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Montevideo, February 23rd 2024 - 17:11 UTC



Peruvian minister resigns over killings in clashes with Indians

Wednesday, June 10th 2009 - 07:46 UTC
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Carmen Vildoso first political consequences of the clashes in Amazonas Carmen Vildoso first political consequences of the clashes in Amazonas

Carmen Vildoso, Peru's Minister of Woman's Affairs and Social Development, submitted her resignation from the cabinet late Monday on discrepancies over how the government managed the unrest of indigenous peoples in northern Peru that left at least sixty dead and dozens wounded.

This is the first resignation and political consequence from the cabinet of President Alan Garcia following violent clashes over the weekend after security forces cleared a highway in northern Peru blocked by indigenous groups protesting the opening of the Amazon region to logging, oil and minerals exploration.

Meantime indigenous leader Alberto Pizango, wanted on charges of “sedition” for allegedly fomenting protests in the Amazonas region was granted political asylum by the government of Nicaragua.

Nicaragua's ambassador in Peru, Tomás Borge said on Tuesday that Pizango sought asylum in the Nicaraguan Embassy in the Peruvian capital.

”We ask for the understanding of the Peruvian government and a few moments ago I rang to reiterate (to Pizango) that we have given him asylum,“ Borge said, adding that Nicaragua would ask for his safe passage out of Peru.

Opposition members of Congress have called for other members of the cabinet to resign following the clashes on the highway and at an oil pipeline pumping station that left 23 policemen dead when indigenous groups reacted with spears and rocks. The government says nine Indians died in the attacks but native groups say at least 30 natives died.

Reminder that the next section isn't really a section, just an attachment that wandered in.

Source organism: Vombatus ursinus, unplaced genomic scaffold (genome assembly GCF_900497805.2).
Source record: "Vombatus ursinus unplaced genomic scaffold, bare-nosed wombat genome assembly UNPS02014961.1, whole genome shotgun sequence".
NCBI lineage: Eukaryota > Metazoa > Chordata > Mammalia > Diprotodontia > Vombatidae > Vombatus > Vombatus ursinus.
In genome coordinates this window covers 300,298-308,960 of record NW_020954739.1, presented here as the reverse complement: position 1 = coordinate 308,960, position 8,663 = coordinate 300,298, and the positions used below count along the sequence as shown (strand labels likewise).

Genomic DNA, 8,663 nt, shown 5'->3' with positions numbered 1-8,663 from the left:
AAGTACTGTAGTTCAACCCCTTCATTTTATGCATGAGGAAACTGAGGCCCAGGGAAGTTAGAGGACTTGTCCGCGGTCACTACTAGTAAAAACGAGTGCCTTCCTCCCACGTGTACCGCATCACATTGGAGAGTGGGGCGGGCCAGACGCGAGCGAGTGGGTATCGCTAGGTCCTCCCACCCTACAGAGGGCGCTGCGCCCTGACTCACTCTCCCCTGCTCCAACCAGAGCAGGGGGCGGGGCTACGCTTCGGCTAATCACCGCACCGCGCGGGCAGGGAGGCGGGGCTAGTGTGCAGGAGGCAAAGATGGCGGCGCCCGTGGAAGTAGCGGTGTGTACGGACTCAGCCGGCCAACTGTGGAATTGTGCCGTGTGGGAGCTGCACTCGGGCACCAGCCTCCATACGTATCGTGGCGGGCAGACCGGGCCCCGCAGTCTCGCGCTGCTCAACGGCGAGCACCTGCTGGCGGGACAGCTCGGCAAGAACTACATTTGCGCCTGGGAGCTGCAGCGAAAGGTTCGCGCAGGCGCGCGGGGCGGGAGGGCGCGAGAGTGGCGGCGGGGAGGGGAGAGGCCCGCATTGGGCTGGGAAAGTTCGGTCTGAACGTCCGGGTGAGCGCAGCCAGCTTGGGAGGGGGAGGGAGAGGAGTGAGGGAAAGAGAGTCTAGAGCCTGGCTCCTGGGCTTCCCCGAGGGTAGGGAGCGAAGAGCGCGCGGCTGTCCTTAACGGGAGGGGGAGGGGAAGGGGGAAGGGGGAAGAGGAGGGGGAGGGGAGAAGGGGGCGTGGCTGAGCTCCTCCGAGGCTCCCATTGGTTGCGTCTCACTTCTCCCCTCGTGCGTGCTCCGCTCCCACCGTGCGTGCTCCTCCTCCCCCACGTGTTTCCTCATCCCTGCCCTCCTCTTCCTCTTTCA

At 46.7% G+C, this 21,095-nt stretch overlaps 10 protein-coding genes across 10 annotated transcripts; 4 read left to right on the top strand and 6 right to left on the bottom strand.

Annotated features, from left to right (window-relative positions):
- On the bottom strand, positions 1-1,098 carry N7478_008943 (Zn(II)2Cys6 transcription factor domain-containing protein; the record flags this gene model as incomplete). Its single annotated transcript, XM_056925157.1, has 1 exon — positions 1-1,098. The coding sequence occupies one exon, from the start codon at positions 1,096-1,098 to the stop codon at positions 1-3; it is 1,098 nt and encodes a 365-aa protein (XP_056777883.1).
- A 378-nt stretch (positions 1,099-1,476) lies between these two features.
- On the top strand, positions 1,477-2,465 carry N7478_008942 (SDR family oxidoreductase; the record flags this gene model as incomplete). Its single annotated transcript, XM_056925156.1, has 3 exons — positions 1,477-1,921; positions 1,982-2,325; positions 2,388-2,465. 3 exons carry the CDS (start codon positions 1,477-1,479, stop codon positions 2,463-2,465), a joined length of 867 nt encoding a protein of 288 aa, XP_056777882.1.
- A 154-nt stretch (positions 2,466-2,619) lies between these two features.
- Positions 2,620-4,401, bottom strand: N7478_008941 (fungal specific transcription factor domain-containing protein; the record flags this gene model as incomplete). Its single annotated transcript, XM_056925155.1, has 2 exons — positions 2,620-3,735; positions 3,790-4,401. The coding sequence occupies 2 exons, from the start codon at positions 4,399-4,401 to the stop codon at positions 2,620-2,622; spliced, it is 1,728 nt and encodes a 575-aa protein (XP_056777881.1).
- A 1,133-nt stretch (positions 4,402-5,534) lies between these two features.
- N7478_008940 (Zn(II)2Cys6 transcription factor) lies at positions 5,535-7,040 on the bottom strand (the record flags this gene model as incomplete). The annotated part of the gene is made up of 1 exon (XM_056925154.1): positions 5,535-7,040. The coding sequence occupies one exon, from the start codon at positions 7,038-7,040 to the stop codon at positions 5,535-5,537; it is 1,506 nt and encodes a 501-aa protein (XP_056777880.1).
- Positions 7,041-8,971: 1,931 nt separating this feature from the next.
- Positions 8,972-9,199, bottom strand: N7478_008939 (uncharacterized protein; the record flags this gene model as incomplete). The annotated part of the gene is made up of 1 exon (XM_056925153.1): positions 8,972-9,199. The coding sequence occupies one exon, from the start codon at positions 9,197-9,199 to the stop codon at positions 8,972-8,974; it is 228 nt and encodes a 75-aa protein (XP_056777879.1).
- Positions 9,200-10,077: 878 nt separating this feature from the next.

Opposition member of Congress Keiko Fujimori on Monday on Prime Minister Yehude Simon to step aside, saying that he was responsible for the failed negotiations with the Indians that took place before the clashes.

Simon has ruled out resigning, however. ”I expect to be able to solve this problem and have calmness return to the Amazon region” he said, according to government news agency Andina. Both Simon and Vildoso entered the cabinet last October.

Indigenous groups have been blocking main highways and oil pipelines in Amazonas for over two months, while they pressed the government to roll back legislative decrees that regulate resource development in the region.

The Peruvian Catholic Church has sided with the peaceful claims of the indigenous groups in Amazonas who claim they were never consulted on the central government’s intention to parcel out land for natural resources exploitation.

The Inter American Human Rights Commission, a branch from the Organization of American States, OAS, “energetically” condemned “the serious violence incidents” and called on the Peruvian government to have the courts investigate, and promote a “dialogue process” to find a peaceful solution to the conflict.

Categories: Politics, Latin America.

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